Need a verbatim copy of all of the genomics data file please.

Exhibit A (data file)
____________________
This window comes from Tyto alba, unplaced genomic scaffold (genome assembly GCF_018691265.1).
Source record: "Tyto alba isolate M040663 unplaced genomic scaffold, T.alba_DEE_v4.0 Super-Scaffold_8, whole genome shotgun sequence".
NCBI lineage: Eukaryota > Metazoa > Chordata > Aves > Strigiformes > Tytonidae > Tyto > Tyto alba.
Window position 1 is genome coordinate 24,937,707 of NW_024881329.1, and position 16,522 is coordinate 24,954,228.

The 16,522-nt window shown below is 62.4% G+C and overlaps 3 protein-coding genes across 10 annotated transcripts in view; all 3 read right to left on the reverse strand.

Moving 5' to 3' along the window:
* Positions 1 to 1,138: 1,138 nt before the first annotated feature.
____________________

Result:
This window comes from Tyto alba, unplaced genomic scaffold (genome assembly GCF_018691265.1).
Source record: "Tyto alba isolate M040663 unplaced genomic scaffold, T.alba_DEE_v4.0 Super-Scaffold_8, whole genome shotgun sequence".
NCBI lineage: Eukaryota > Metazoa > Chordata > Aves > Strigiformes > Tytonidae > Tyto > Tyto alba.
Window position 1 is genome coordinate 24,937,707 of NW_024881329.1, and position 16,522 is coordinate 24,954,228.

The 16,522-nt window shown below is 62.4% G+C and overlaps 3 protein-coding genes across 10 annotated transcripts in view; all 3 read right to left on the reverse strand.

Moving 5' to 3' along the window:
* Positions 1 to 1,138: 1,138 nt before the first annotated feature.